A 45-year-old male patient with no known comorbidities reported to our Outpatient Department with a complaint of a mass in the lower lip region for the past 3 years. The initially smaller mass has shown gradual progression, although the lesion has been static for the past 3-4 months. There was a negative history of similar lesions in any other part of the body. However, there was an occasional factitial habit of lip biting. The extraoral examination was unremarkable. On intraoral examination, a solitary, well-delineated nodular mass was noticeable in the submucosa of the lower lip, in diameter, extending anteriorly 3 cm away from the mucocutaneous junction, posteriorly blending and obliterating the vestibule, and mesiodistally extending from right canine to the left lateral incisor region. The overlying mucosa was of the same color as the adjacent mucosa, smooth-surfaced with few interspersed areas exhibiting a granular appearance. Palpatory findings were suggestive of a nontender, nonfluctuant mass, soft to firm in consistency, nonpulsatile, and not fixed to the adjacent tissues. Multiple grainy nodules were also felt on palpation. The lesion did not blanch on pressure, and there was no sensory deficit in the lip region. A solitary, sessile, bluish-white, soft, and nontender swelling, in diameter, was also seen on the right aspect of the vermilion border with mild hyperkeratinization, features in sync with the factitial lip biting. The patient’s oral hygiene was fair and class II was seen with 31 (Figures 1(a) and 1(b)). The tooth fracture occurred around 20 days back while biting on a peanut, and the tooth was nondiscolored and asymptomatic.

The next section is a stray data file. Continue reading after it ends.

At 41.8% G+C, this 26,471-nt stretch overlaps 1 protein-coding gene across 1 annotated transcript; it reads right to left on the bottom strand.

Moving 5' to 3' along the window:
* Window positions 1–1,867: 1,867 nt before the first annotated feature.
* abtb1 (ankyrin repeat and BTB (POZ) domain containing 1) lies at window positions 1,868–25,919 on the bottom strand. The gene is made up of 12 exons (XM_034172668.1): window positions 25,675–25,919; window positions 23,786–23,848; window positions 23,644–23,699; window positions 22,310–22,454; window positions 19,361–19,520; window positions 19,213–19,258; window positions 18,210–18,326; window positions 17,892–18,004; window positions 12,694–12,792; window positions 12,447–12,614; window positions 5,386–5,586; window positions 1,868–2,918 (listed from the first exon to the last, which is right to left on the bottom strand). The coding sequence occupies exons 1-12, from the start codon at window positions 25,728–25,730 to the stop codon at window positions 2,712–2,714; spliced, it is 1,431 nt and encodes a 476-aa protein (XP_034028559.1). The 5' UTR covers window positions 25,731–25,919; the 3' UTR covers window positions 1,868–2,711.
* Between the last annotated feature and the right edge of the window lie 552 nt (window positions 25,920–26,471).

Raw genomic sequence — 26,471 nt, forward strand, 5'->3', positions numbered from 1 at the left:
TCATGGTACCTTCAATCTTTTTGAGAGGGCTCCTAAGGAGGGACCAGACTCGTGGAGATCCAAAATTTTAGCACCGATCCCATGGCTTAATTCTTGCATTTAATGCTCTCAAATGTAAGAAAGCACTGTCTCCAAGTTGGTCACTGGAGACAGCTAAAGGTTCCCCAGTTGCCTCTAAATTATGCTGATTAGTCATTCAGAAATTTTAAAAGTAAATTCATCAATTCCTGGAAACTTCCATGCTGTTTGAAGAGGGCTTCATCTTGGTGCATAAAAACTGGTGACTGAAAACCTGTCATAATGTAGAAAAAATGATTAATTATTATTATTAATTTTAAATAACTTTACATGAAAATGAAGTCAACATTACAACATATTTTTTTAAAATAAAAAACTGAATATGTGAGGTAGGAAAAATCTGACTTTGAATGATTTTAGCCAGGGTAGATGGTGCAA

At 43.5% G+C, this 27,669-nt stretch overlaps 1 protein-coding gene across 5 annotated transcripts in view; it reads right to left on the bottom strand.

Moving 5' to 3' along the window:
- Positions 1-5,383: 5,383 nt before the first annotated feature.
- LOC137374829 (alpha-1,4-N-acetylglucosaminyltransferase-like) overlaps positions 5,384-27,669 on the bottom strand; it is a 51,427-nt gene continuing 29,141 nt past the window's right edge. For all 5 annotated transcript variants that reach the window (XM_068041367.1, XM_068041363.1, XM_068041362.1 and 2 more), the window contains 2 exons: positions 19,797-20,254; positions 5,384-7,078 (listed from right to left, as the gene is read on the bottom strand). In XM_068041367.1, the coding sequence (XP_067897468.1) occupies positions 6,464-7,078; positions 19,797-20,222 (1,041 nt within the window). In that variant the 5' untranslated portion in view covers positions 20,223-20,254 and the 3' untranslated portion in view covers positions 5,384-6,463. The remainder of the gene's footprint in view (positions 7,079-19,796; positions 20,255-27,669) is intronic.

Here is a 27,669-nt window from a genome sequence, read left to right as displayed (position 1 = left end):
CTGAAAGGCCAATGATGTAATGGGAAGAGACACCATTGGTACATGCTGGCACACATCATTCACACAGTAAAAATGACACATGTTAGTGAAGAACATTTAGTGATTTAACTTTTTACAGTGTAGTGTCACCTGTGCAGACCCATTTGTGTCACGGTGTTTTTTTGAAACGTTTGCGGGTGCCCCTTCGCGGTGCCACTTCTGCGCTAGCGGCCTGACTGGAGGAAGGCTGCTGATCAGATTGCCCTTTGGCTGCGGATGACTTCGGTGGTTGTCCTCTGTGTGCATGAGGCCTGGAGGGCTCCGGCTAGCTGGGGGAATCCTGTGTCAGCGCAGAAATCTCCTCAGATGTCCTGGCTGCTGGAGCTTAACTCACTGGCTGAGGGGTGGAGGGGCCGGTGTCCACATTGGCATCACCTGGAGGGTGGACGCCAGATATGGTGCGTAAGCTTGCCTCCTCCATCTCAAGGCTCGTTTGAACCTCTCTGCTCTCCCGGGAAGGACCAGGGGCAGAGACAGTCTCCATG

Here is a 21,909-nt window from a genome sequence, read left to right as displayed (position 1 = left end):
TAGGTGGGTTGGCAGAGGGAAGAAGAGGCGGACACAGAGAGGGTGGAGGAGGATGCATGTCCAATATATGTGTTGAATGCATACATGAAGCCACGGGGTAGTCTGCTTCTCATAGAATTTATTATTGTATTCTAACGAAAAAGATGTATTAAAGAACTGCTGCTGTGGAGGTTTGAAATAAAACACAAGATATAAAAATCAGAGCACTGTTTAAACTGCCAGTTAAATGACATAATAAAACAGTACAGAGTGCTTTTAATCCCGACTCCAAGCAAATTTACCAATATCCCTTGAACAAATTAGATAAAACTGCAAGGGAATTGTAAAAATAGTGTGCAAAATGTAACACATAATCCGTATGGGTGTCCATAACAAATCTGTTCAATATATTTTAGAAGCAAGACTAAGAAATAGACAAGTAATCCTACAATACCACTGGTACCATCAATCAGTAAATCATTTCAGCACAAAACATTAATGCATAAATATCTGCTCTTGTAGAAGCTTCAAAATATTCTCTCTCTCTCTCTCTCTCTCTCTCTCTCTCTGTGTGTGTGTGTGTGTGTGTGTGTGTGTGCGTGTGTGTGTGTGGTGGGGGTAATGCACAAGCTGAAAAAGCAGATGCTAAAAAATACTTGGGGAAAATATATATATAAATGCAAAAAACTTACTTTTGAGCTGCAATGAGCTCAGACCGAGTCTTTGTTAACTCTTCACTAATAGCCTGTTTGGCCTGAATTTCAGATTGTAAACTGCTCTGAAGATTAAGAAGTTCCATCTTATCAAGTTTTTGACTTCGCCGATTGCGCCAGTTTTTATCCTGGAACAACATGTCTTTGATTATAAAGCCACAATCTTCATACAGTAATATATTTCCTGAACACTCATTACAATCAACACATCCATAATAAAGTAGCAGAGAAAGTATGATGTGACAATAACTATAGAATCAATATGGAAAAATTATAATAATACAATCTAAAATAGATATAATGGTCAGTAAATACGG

3. Differential Diagnosis
Considering the anamnesis and clinical appearance of a localized, slow-progressing, smooth-surfaced, well-defined, asymptomatic, freely movable mass located within the lower lip submucosa, the lesion was considered of benign origin. Entities of minor salivary gland origin (mucocele, salivary duct cysts, and benign and malignant minor salivary gland tumors) and infectious origin (odontogenic/nonodontogenic) and mesenchymal tumors of adipose tissue (lipoma), vascular entities (hemangioma and lymphangioma), smooth muscle lesions (leiomyoma), or neural derivatives (traumatic neuroma, schwannoma, and neurofibroma) were given a place in the list of differential diagnosis.
The lower lip is extremely vulnerable to factitial injury and has a propensity for minor salivary gland tissues; thus, mucocele or salivary duct cysts account for the majority of swellings/lumps in this area. In the present case, the probability of the mass being a mucocele may be negated by its large size (mucoceles larger than 1.5 cm in diameter are extremely infrequent) , age of the patient (mucoceles are more likely to occur in children and young adults) [10, 15], chronic duration of 3 years, soft-firm consistency, and covered with normal overlying mucosa. However, a solitary, bluish-white colored, soft, and nontender swelling in the right aspect of the vermillion border with an associated occasional lip biting may be clinically diagnosed as a mucocele.
The possibility of salivary duct cysts is highly unlikely as they characteristically appear as bluish, firm nodular swellings on the floor of the mouth and rarely on the lips .